• Deworming (esp. hookworm)

 3.2. Labour and Delivery:

 CMs are to offer the following services:

  • Monitoring of labour using partograph
  • Clean delivery
  • Skilled delivery/care
  • Recording duration of labour, delivery time
  • Counselling and testing for HIV
  • Provision of ARV prophylaxis; follow up care
  • Antibiotics for premature rupture of membranes
  • Verbal autopsy
  • Counselling and referral of clients to facilities for

PPIUCD (if requested by client)

 3.3. Post-partum care:

  CMs are to offer the following services:

  • Early initiation of breast-feeding; EBF
  • 1st PN exam for Mother and Baby (24-48hours)
  • Counselling on FP method mix
  • CT HIV and follow up care
  • Initiation of infant on NVP during breast feeding
  • Mother counselled to return at six weeks
  • Encouraging partner involvement
  • Use of national guidelines, SOPs, IEC materials

 3.4. Family Planning:

  • Family planning information & services
  • Counseling services

 3.5. New Born Care:

 CMs offer the following services:

  • Hand washing with soap and water by care giver
  • Recording of Apgar Score assessment
  • Check-up within 24-48 hours after birth
  • Care of the normal newborn (e.g. clearing airway)
  • New born resuscitation
  • Newborn phy. exam including assessing for LBW
  • recognition of danger signs
  • PMTCT: ensure ARV prophylaxis at birth
  • Early initiation & support for EBF/infant feeding
  • Community based IMCI
  • Growth monitoring
  • Referral for immunization
  • Hygienic cord care

 3.6. Referral

The CM’s referral activities includes:

  • Use of referral form/notes
  • Recording of personal details of clients/patients referred
  • Whether accompanied by CM, relative, etc or not
  • Whether managed by local health committees
  • Availability of revolving fund for emergency transport
  • Community involvement in referral
  • Linkage with a health facility
  • Directory of referral sites/facilities with contact details

Make a regular donation of $200.00 monthly:Top of Form Regular

To ensure good health for the entire community, KAMANEH will establish 7 primary health care facilities in the selected 7 counties in Kenya equipped with life-saving medications, supplies, and training of Community Health Volunteers to support CMs. Your support helps provide 1 facility with the support it needs for 6 months, thereby treating hundreds of people.

, What we do


The Third Delay: Poor Quality Care in Health Facilities:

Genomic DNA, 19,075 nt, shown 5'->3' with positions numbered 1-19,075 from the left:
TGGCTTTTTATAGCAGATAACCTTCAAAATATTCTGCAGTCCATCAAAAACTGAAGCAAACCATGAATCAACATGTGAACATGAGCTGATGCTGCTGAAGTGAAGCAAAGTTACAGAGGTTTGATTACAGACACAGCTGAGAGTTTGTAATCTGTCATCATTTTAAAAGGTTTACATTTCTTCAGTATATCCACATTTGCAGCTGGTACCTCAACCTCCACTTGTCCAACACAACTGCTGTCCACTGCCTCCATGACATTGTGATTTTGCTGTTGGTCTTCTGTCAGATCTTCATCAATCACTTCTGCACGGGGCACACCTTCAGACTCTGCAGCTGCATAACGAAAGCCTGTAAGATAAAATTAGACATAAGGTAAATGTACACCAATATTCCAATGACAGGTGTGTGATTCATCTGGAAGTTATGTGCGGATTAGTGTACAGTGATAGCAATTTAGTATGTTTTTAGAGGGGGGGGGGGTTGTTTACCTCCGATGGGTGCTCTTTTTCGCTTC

Due to poor facilities and lack of equipment and medical supplies:

Kenyan health facilities–like many other places in the world–suffer from severe shortages in trained healthcare providers, equipment, supplies, and essential medications.

KAMANEH works with communities to identify these types of challenges by developing simple, cost-effective solutions to addressing them–supporting the use of solar electricity during nighttime deliveries, surgeries, and treatments; the infusion of low-cost supplies and equipment;  continuing medical education for healthcare professionals; and conducting maternal and child health research to improve the quality of maternal and child health services in the catchment areas.


Your support can provide:

  • $5 – a treatment of antibiotics for a child with pneumonia;
  • $10 – supplies for a woman to deliver in a health facility;
  • $20 – for full set of immunizations for 2 children;
  • $25 – one year support for HIV infected adolescent
  • $25 – safe treatment for woman suffering from miscarriage;
  • $100 can purchase 35-40 insecticide treated mosquito nets to prevent malaria;
  • $200 can pay for Specialty testing for childhood cancer;
  • $25 for A Pap smear for 5 women to screen for cervical cancer;
  • $50 allows an HIV-positive pregnant woman to deliver her baby in a hospital;
  • $100 Treatment for 5 women before cervical abnormalities become cancer;
  • $2,000 –a portable ultrasound machine;
  • $400 – salary for a midwife in a month;
  • $30 – 6 months of treatment for diabetes;
  • $40 – 6 months of medication to treat hypertension;
  • $500 – monthly rent for the facility;
  • $600 – medical supplies in a month;


  1. Scale, electronic, mother/child, 150kgx100g
  2. Scale, electronic, infant,10kgx5g
  3. Scale, beam type, infant,16kgx10g
  4. Scale,beam type, adult, 6-180kg x100g